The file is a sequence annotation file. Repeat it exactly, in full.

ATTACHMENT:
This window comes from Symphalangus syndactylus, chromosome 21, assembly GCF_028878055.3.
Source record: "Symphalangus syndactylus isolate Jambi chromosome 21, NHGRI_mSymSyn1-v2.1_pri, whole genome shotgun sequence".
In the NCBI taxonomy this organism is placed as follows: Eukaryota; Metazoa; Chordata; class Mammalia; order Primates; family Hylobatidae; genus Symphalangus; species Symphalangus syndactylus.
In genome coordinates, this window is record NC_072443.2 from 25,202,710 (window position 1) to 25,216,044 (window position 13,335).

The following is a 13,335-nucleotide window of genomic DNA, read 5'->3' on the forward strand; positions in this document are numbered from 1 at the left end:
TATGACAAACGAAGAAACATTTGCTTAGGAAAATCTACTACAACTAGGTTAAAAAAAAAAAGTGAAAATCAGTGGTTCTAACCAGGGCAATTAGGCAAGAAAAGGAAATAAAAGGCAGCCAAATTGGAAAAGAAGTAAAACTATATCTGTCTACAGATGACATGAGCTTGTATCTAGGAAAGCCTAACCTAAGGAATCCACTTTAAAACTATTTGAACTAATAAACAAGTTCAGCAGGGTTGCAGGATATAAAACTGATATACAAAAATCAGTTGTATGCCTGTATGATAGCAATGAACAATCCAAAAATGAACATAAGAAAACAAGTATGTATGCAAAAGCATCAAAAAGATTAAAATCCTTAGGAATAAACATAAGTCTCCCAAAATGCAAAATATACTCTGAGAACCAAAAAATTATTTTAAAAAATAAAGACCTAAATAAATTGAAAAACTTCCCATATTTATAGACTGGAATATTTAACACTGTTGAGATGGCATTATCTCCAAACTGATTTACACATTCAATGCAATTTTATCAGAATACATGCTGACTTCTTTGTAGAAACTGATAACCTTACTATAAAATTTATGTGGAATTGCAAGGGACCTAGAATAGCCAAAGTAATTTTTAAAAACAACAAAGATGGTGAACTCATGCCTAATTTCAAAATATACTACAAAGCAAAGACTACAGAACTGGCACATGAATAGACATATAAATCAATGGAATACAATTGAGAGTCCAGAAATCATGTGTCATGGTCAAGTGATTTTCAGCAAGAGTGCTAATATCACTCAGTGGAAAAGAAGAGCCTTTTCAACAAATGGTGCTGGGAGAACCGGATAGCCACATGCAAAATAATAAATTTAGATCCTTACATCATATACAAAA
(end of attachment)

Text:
This window comes from Symphalangus syndactylus, chromosome 21, assembly GCF_028878055.3.
Source record: "Symphalangus syndactylus isolate Jambi chromosome 21, NHGRI_mSymSyn1-v2.1_pri, whole genome shotgun sequence".
In the NCBI taxonomy this organism is placed as follows: Eukaryota; Metazoa; Chordata; class Mammalia; order Primates; family Hylobatidae; genus Symphalangus; species Symphalangus syndactylus.
In genome coordinates, this window is record NC_072443.2 from 25,202,710 (window position 1) to 25,216,044 (window position 13,335).

The following is a 13,335-nucleotide window of genomic DNA, read 5'->3' on the forward strand; positions in this document are numbered from 1 at the left end:
TATGACAAACGAAGAAACATTTGCTTAGGAAAATCTACTACAACTAGGTTAAAAAAAAAAAGTGAAAATCAGTGGTTCTAACCAGGGCAATTAGGCAAGAAAAGGAAATAAAAGGCAGCCAAATTGGAAAAGAAGTAAAACTATATCTGTCTACAGATGACATGAGCTTGTATCTAGGAAAGCCTAACCTAAGGAATCCACTTTAAAACTATTTGAACTAATAAACAAGTTCAGCAGGGTTGCAGGATATAAAACTGATATACAAAAATCAGTTGTATGCCTGTATGATAGCAATGAACAATCCAAAAATGAACATAAGAAAACAAGTATGTATGCAAAAGCATCAAAAAGATTAAAATCCTTAGGAATAAACATAAGTCTCCCAAAATGCAAAATATACTCTGAGAACCAAAAAATTATTTTAAAAAATAAAGACCTAAATAAATTGAAAAACTTCCCATATTTATAGACTGGAATATTTAACACTGTTGAGATGGCATTATCTCCAAACTGATTTACACATTCAATGCAATTTTATCAGAATACATGCTGACTTCTTTGTAGAAACTGATAACCTTACTATAAAATTTATGTGGAATTGCAAGGGACCTAGAATAGCCAAAGTAATTTTTAAAAACAACAAAGATGGTGAACTCATGCCTAATTTCAAAATATACTACAAAGCAAAGACTACAGAACTGGCACATGAATAGACATATAAATCAATGGAATACAATTGAGAGTCCAGAAATCATGTGTCATGGTCAAGTGATTTTCAGCAAGAGTGCTAATATCACTCAGTGGAAAAGAAGAGCCTTTTCAACAAATGGTGCTGGGAGAACCGGATAGCCACATGCAAAATAATAAATTTAGATCCTTACATCATATACAAAA